SoundYard is a playful art installation inspired by the sounds of Belfast’s shipyards. It is located on Queen’s Quay close to the Odyssey and Abercorn Marina.
SoundYard was the winning entry of the City Play Design Competition held by the Royal Society of Ulster Architects (RSUA), JP Corry and Maritime Belfast. The aim was to challenge young architects to generate innovative ideas for play on Belfast’s Maritime Mile. This historic area of waterfront stretches one navigational mile and connects attractions, public realm, sculptures & viewing points on both sides of the river.
The Design Team took their inspiration from our industrial past and the immense shipyards that once employed thousands of people. Their striking design and innovative play area celebrate Belfast’s maritime heritage, inspired by the constant noise of striking, hammering and riveting of metal that was once heard in the shipyards.
The project has been funded by Tourism NI, Maritime Belfast Trust, JP Corry, Belfast Harbour, and Belfast City Council, with collaborative partnerships with the Royal Society of Ulster Architects, Todd Architects and the Odyssey Trust.
The completed installation is 6 metres tall and 9.6 metres wide. The sculpture consists of over 500 suspended metal rods hung in circular rings from a steel support structure. The outer veil consists of reflective metal rods, designed as an acoustic buffer and visual mirage, and the inner veil consists of suspended sound tubes. Movement sensors enable users to activate a motorised system of steel hammers that in turn strike the hollow tubes to generate the nostalgic sounds of striking metal once prevalent in the shipyards.
The young architects, Hannah Wilson, Matthew Kernan and Eunan Deeney, also considered the circular economy for the built environment, and how elements have been designed with re-use, repurposing and recycling in mind.
SoundYard isn’t just a daytime experience, after dark it turns into a stunning light installation, with the metal rods and veil illuminated. If you’re enjoying an evening stroll along the Maritime Mile, SoundYard is one of a number of key attractions that light up at night, from the Great Light to Titanic Belfast.
Early sketches of SoundYard
Credit: Eunan Deeney, Matthew Kernan, Hannah Wilson
SoundYard is located on Queen’s Quay, which was built in the 1840s as Belfast Harbour began to develop and expand. Belfast was built where three rivers, the Lagan, Farset and Blackstaff, met and joined the sea. The area was originally marshy and difficult for ships to navigate. Gradually over hundreds of years the rivers were straightened, turned into culverts and quays and the riverbeds were dredged.
Queen’s Island and the Abercorn Basin were built in the 1860s, establishing the County Down side of the Harbour as the perfect location for shipbuilding. An early brass foundry was once located at Queen’s Quay, but it was better known as the site of Kelly’s coal yard. Kelly’s coal boats were a familiar sight transporting coal in and out of Belfast providing important fuel for Belfast’s industries and homes.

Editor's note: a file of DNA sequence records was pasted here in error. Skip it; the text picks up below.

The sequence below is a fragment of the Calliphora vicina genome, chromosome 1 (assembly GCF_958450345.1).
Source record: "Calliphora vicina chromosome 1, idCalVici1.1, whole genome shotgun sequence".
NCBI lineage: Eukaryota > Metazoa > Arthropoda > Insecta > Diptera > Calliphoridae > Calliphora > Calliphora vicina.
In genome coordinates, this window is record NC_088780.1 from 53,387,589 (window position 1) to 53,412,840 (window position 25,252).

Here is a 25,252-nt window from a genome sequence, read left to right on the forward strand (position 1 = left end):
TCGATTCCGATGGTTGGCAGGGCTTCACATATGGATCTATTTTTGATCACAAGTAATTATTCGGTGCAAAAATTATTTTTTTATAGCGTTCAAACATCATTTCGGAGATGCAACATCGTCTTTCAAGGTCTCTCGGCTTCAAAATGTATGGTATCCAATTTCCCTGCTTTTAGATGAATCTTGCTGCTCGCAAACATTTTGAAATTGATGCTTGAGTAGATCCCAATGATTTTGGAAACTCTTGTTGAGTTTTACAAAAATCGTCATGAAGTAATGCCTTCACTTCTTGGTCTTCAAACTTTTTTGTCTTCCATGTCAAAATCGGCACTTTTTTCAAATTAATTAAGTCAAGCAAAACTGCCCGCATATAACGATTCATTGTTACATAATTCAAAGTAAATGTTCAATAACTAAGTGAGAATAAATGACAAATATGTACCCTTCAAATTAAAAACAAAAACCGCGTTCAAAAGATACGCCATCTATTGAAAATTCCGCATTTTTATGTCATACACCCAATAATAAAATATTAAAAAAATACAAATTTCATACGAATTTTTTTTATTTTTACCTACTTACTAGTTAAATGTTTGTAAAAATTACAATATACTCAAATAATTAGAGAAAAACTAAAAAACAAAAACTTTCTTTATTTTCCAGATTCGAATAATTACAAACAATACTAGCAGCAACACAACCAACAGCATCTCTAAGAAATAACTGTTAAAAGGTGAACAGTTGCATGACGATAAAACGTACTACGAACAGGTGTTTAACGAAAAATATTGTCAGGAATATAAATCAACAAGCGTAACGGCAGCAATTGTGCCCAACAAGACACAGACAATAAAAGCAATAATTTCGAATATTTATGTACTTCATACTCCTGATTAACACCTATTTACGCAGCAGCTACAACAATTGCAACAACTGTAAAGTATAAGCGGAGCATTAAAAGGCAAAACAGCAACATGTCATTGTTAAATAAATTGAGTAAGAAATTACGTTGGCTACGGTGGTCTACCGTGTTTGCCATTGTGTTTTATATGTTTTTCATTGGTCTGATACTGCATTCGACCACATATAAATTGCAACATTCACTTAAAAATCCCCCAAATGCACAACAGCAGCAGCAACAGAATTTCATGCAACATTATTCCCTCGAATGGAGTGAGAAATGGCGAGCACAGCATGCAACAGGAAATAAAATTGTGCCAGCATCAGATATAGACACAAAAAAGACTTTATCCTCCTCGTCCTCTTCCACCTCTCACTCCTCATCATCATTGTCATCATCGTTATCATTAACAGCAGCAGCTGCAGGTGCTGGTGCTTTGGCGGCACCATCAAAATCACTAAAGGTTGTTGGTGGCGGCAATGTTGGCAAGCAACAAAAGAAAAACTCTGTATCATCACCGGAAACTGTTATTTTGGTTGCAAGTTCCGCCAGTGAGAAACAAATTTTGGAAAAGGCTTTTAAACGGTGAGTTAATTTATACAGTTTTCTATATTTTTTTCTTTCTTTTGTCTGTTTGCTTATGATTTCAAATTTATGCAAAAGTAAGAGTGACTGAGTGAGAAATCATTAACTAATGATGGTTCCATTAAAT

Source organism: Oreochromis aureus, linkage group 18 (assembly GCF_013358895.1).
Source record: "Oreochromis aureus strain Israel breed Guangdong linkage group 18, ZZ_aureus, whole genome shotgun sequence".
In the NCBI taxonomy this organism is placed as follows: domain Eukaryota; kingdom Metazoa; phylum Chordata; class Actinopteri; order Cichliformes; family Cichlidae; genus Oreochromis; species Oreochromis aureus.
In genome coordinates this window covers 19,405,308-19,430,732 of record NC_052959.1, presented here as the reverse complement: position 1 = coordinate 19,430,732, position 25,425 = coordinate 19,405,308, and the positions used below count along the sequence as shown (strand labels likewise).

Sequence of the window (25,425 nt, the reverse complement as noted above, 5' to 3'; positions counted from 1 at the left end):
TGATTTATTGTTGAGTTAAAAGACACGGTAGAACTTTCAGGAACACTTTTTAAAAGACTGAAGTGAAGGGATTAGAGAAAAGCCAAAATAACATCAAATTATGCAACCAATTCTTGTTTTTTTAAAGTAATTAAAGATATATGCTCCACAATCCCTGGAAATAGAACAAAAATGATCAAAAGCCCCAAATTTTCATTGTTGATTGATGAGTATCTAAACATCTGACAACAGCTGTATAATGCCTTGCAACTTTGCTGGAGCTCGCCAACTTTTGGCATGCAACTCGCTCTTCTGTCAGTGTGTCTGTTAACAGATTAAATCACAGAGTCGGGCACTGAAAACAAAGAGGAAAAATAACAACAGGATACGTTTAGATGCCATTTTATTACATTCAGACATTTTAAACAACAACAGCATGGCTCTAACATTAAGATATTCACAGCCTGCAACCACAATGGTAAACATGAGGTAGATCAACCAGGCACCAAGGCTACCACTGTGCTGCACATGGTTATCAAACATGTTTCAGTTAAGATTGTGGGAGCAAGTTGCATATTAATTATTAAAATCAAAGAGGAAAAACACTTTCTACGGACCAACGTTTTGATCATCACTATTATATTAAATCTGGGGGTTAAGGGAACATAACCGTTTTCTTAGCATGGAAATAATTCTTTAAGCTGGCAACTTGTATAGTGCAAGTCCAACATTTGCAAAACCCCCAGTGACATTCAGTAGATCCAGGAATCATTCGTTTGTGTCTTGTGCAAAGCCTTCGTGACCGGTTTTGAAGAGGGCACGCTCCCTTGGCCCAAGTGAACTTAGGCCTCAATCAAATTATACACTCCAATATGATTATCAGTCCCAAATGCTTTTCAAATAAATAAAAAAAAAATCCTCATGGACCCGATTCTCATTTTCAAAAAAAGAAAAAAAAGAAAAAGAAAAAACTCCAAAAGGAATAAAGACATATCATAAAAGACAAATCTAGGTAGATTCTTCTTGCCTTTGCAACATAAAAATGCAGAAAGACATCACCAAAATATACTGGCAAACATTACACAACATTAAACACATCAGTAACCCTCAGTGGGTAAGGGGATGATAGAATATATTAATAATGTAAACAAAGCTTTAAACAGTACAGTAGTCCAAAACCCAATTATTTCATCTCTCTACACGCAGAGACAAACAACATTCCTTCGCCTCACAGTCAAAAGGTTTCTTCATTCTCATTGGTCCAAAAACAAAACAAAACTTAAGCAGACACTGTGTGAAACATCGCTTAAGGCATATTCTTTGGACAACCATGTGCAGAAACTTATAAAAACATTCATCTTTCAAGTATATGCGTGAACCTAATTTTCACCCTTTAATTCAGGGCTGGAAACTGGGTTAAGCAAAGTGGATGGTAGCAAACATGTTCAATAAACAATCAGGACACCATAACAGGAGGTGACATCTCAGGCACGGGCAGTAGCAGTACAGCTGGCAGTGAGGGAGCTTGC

Queen’s Quay was also a busy transportation hub. The railway lines from County Down terminated here and the nearby ferry stop transported shipyard workers across the harbour to work. The land was redeveloped to build the Odyssey Arena & Pavilion in 2000 to celebrate the millennium.
Drawing of metalwork components
Credit: Matthew Kernan
All other SoundYard images credit: Matthew Kernan.
Sounds of the Shipyard
Queen’s Island is a much quieter place now, and the noises made at Harland & Wolff no longer echo across the city, but you can still hear the siren when the yellow gantry cranes (Samson & Goliath) are repositioned across the dry dock.
We’ve gathered together some of our favourite quotes describing the sounds of the shipyards:
“When the shipyard was closed on Sundays or holiday periods, the silence was ‘deafening’! We were so used to hearing the constant sounds of hammering, shipyard horns blaring, the workers steel-capped boots on cobbles and shouts of the workers trying to make themselves heard over the din.” Charlotte Crothers née Gilpin, whose father John Gilpin worked on RMS Titanic’s construction as a joiner.
“The noise was deafening, incessant. I once went to a meeting in the Victoria Works boiler shop and couldn’t hear any of the conversation over the noise. Then I realised the other 3 men at the meeting were all lip reading.” Rodney McCullough, former H&W employee.
“The noise made by the riveters at work upon the ship is so great that we can hardly hear each other speak. They strike alternately, first one and then the other, and they swing their hammers so fast that the noise of the blows is continuous.” A Day in the Shipyard: Building the Olympic, Oliver Cooke 1911/12.